U.S. Senate

Preceded by Moses E. Clapp U.S. Senator (Class 1) from Minnesota 1917–1923 Served alongside: Knute Nelson Succeeded by Henrik Shipstead

Diplomatic posts

Preceded by George Harvey U.S. Ambassador
Ambassador
to Great Britain 1924–1925 Succeeded by Alanson B. Houghton

Political offices

Preceded by Charles Evans Hughes U.S. Secretary of State Served under: Calvin Coolidge, Herbert Hoover 1925–1929 Succeeded by Henry L. Stimson

v t e

United States
United States
Secretaries of State

Secretary of Foreign Affairs 1781–89

R. Livingston Jay

Secretary of State 1789–present

Jefferson Randolph Pickering J. Marshall Madison Smith Monroe Adams Clay Van Buren E. Livingston McLane Forsyth Webster Upshur Calhoun Buchanan Clayton Webster Everett Marcy Cass Black Seward Washburne Fish Evarts Blaine Frelinghuysen Bayard Blaine Foster Gresham Olney Sherman Day Hay Root Bacon Knox Bryan Lansing Colby Hughes Kellogg Stimson Hull Stettinius Byrnes G. Marshall Acheson Dulles Herter Rusk Rogers Kissinger Vance Muskie Haig Shultz Baker Eagleburger Christopher Albright Powell Rice (tenure) Clinton (tenure) Kerry (tenure) Tillerson

v t e

Cabinet of President Calvin Coolidge
Calvin Coolidge
(1923–29)

Vice President

None (1923–25) Charles G. Dawes
Charles G. Dawes
(1925–29)

Secretary of State

Charles Evans Hughes
Charles Evans Hughes
(1923–25) Frank B. Kellogg
Frank B. Kellogg
(1925–29)

Secretary of the Treasury

Andrew W. Mellon
Andrew W. Mellon
(1923–29)

Secretary of War

John W. Weeks
John W. Weeks
(1923–25) Dwight F. Davis
Dwight F. Davis
(1925–29)

Attorney General

Harry M. Daugherty
Harry M. Daugherty
(1923–24) Harlan F. Stone
Harlan F. Stone
(1924–25) John G. Sargent
John G. Sargent
(1925–29)

Postmaster General

Harry S. New (1923–29)

Secretary of the Navy

Edwin C. Denby (1923–24) Curtis D. Wilbur
Curtis D. Wilbur
(1924–29)

Secretary of the Interior

Hubert Work
Hubert Work
(1923–28) Roy O. West (1928–29)

Secretary of Agriculture

Henry C. Wallace (1923–24) Howard M. Gore (1924–25) William M. Jardine (1925–29)

Secretary of Commerce

Herbert C. Hoover (1923–28) William Fairfield Whiting (1928–29)

Secretary of Labor

James J. Davis
James J. Davis
(1923–29)

v t e

Cabinet of President Herbert Hoover
Herbert Hoover
(1929–33)

Vice President

Charles Curtis
Charles Curtis
(1929–33)

Secretary of State

Frank B. Kellogg
Frank B. Kellogg
(1929) Henry L. Stimson
Henry L. Stimson
(1929–33)

Secretary of the Treasury

Andrew W. Mellon
Andrew W. Mellon
(1929–32) Ogden L. Mills
Ogden L. Mills
(1932–33)

Secretary of War

James W. Good (1929) Patrick J. Hurley
Patrick J. Hurley
(1929–33)

Attorney General

William DeWitt Mitchell (1929–33)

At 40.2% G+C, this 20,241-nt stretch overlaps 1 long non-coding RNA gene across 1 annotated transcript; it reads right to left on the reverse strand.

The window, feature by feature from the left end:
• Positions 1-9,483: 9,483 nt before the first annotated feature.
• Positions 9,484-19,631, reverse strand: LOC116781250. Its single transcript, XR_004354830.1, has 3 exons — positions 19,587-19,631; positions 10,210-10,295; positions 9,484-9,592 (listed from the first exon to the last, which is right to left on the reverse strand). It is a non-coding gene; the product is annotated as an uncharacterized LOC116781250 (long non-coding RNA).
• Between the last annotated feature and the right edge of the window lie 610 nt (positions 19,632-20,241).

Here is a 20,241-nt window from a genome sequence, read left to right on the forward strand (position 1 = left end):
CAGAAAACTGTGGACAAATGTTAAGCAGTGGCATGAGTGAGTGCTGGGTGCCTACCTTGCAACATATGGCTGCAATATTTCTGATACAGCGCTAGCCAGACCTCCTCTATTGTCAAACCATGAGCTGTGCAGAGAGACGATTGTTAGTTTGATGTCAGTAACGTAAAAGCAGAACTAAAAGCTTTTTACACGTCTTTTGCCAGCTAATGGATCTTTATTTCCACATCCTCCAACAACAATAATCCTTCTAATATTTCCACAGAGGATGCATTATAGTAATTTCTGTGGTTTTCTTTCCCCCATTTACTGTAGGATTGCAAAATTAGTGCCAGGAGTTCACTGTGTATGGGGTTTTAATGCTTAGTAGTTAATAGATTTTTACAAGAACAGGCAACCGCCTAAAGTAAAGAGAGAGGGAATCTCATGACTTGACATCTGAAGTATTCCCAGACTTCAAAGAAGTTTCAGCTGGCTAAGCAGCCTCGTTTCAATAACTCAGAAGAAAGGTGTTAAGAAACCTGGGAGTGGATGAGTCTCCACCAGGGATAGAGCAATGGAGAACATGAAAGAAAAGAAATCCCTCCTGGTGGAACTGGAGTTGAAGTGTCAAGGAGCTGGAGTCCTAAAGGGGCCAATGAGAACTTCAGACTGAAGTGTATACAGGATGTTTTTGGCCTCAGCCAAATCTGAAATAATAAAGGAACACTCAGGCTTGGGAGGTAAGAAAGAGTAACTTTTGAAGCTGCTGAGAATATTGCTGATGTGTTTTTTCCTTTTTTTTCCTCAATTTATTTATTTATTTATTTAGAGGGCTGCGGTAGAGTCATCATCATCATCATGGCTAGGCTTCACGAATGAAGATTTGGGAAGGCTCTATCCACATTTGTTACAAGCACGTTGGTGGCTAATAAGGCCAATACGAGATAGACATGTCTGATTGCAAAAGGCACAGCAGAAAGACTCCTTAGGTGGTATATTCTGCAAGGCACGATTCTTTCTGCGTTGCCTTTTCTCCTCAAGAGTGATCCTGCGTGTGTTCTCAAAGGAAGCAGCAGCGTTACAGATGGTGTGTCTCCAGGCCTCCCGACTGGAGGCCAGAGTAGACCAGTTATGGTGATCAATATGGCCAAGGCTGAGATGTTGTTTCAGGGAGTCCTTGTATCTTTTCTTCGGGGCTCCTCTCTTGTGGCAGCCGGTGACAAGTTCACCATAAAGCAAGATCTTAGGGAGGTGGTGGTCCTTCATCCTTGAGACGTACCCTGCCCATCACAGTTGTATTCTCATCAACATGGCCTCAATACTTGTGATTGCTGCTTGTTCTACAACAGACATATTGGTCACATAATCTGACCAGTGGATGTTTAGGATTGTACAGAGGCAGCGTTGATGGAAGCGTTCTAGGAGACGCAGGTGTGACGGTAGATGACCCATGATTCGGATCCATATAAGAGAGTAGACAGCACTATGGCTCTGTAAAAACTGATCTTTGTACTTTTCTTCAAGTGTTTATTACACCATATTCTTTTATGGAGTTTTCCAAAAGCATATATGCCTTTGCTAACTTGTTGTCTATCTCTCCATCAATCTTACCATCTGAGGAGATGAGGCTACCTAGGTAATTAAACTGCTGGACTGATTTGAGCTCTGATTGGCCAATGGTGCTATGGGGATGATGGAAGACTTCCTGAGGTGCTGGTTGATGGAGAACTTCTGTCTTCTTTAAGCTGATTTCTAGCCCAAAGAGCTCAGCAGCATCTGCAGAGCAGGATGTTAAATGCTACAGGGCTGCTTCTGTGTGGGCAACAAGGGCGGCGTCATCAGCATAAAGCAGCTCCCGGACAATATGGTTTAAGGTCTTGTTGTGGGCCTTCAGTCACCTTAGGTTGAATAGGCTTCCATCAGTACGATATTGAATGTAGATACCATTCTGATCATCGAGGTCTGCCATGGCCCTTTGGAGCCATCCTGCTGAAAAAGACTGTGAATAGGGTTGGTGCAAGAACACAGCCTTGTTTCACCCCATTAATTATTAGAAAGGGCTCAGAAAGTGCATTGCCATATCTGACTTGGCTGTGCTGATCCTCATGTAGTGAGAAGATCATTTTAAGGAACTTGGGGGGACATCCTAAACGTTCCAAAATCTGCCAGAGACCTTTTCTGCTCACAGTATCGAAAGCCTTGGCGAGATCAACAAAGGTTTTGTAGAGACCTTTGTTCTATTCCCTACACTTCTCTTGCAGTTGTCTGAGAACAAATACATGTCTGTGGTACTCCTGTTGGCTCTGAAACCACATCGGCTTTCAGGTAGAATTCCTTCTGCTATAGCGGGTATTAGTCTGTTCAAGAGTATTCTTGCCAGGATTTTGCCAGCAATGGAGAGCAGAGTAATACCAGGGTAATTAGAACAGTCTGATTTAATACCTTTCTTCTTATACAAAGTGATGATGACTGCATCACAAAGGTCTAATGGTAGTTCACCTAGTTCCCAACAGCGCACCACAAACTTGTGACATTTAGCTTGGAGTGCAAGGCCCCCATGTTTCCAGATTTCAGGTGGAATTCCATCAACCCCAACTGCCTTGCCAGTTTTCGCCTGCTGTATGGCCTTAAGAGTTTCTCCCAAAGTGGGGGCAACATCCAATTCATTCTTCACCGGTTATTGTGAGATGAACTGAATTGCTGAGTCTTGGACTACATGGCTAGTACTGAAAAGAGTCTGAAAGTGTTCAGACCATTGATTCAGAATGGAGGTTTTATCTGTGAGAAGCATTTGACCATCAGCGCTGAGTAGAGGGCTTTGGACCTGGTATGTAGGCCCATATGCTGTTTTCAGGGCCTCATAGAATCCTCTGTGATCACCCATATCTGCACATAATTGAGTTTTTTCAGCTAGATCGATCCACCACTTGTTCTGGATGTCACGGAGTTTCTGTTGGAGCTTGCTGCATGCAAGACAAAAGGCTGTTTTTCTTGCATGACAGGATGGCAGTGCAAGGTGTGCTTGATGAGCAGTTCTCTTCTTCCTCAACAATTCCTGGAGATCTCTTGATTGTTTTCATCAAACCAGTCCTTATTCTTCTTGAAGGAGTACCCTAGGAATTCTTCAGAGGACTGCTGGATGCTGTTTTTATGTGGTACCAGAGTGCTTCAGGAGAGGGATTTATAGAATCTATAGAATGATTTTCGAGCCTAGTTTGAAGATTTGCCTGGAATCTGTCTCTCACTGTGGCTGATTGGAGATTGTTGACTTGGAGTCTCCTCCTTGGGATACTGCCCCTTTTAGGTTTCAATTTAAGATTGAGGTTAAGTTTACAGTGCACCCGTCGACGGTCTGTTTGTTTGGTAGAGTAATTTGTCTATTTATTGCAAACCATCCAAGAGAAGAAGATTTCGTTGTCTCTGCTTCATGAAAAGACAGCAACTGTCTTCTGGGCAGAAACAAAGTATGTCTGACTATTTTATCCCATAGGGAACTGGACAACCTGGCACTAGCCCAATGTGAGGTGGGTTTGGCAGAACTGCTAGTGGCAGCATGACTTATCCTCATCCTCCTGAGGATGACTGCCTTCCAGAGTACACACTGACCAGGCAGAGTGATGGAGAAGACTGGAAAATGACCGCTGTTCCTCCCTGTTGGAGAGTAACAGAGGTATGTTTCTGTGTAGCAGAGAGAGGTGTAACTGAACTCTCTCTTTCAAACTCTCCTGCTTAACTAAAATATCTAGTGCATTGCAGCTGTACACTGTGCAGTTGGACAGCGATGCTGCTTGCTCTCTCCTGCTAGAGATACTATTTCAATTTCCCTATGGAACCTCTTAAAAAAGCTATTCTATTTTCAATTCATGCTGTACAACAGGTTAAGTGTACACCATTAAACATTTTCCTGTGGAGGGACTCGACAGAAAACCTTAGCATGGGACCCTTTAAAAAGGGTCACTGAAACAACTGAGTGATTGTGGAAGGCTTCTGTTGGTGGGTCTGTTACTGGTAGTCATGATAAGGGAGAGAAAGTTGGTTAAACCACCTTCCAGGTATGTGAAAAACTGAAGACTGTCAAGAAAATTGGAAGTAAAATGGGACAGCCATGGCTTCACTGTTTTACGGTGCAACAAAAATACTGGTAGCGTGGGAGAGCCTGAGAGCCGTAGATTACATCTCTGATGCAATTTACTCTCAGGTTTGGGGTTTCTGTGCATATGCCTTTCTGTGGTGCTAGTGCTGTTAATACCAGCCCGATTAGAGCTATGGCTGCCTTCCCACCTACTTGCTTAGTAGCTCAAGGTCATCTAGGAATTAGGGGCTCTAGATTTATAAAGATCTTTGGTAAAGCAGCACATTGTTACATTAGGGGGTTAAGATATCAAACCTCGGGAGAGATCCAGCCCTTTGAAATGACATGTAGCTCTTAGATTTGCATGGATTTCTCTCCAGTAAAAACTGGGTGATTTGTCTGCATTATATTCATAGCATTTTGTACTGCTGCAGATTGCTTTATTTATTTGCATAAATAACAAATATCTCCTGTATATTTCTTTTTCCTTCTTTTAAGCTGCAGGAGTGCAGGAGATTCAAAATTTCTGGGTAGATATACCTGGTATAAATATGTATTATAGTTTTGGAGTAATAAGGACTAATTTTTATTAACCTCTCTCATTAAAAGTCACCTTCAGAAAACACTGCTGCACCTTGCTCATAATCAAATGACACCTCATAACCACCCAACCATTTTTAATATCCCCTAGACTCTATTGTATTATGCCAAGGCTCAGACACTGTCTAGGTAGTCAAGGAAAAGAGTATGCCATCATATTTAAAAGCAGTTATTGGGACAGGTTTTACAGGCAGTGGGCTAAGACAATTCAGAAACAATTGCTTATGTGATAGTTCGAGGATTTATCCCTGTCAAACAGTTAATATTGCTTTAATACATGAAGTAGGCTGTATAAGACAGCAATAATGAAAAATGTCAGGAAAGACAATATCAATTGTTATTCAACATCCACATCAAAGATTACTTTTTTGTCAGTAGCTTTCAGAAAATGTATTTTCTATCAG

Postmaster General

Walter F. Brown (1929–33)

Secretary of the Navy

Charles F. Adams, III (1929–33)

Secretary of the Interior

Ray Lyman Wilbur
Ray Lyman Wilbur
(1929–33)

Secretary of Agriculture

Arthur M. Hyde
Arthur M. Hyde
(1929–33)

Secretary of Commerce

Robert P. Lamont
Robert P. Lamont
(1929–32) Roy D. Chapin
Roy D. Chapin
(1932–33)

Secretary of Labor

James J. Davis
James J. Davis
(1929–30) William N. Doak
William N. Doak
(1930–33)

v t e

United States
United States
Senators from Minnesota

Class 1

Rice Ramsey McMillan Davis Towne Clapp Kellogg Shipstead Thye McCarthy H. Humphrey M. Humphrey Durenberger Grams Dayton Klobuchar

Class 2

Shields Wilkinson Norton Windom Stearns Windom Edgerton Windom Sabin Washburn K. Nelson Johnson Schall Benson Howard Lundeen Ball A. Nelson Ball H. Humphrey Mondale Anderson Boschwitz Wellstone Barkley Coleman Franken Smith

v t e

Laureates of the Nobel Peace Prize

1901–1925

1901 Henry Dunant / Frédéric Passy 1902 Élie Ducommun / Charles Gobat 1903 Randal Cremer 1904 Institut de Droit International 1905 Bertha von Suttner 1906 Theodore Roosevelt 1907 Ernesto Moneta / Louis Renault 1908 Klas Arnoldson / Fredrik Bajer 1909 A. M. F. Beernaert / Paul Estournelles de Constant 1910 International Peace Bureau 1911 Tobias Asser / Alfred Fried 1912 Elihu Root 1913 Henri La Fontaine 1914 1915 1916 1917 International Committee of the Red Cross 1918 1919 Woodrow Wilson 1920 Léon Bourgeois 1921 Hjalmar Branting / Christian Lange 1922 Fridtjof Nansen 1923 1924 1925 Austen Chamberlain / Charles Dawes

1926–1950

1926 Aristide Briand / Gustav Stresemann 1927 Ferdinand Buisson / Ludwig Quidde 1928 1929 Frank B. Kellogg 1930 Nathan Söderblom 1931 Jane Addams / Nicholas Butler 1932 1933 Norman Angell 1934 Arthur Henderson 1935 Carl von Ossietzky 1936 Carlos Saavedra Lamas 1937 Robert Cecil 1938 Nansen International Office for Refugees 1939 1940 1941 1942 1943 1944 International Committee of the Red Cross 1945 Cordell Hull 1946 Emily Balch / John Mott 1947 Friends Service Council / American Friends Service Committee 1948 1949 John Boyd Orr 1950 Ralph Bunche

1951–1975

1951 Léon Jouhaux 1952 Albert Schweitzer 1953 George Marshall 1954 United Nations
United Nations
High Commissioner for Refugees 1955 1956 1957 Lester B. Pearson 1958 Georges Pire 1959 Philip Noel-Baker 1960 Albert Lutuli 1961 Dag Hammarskjöld 1962 Linus Pauling 1963 International Committee of the Red Cross / League of Red Cross Societies 1964 Martin Luther King Jr. 1965 UNICEF 1966 1967 1968 René Cassin 1969 International Labour Organization 1970 Norman Borlaug 1971 Willy Brandt 1972 1973 Lê Đức Thọ (declined award) / Henry Kissinger 1974 Seán MacBride / Eisaku Satō 1975 Andrei Sakharov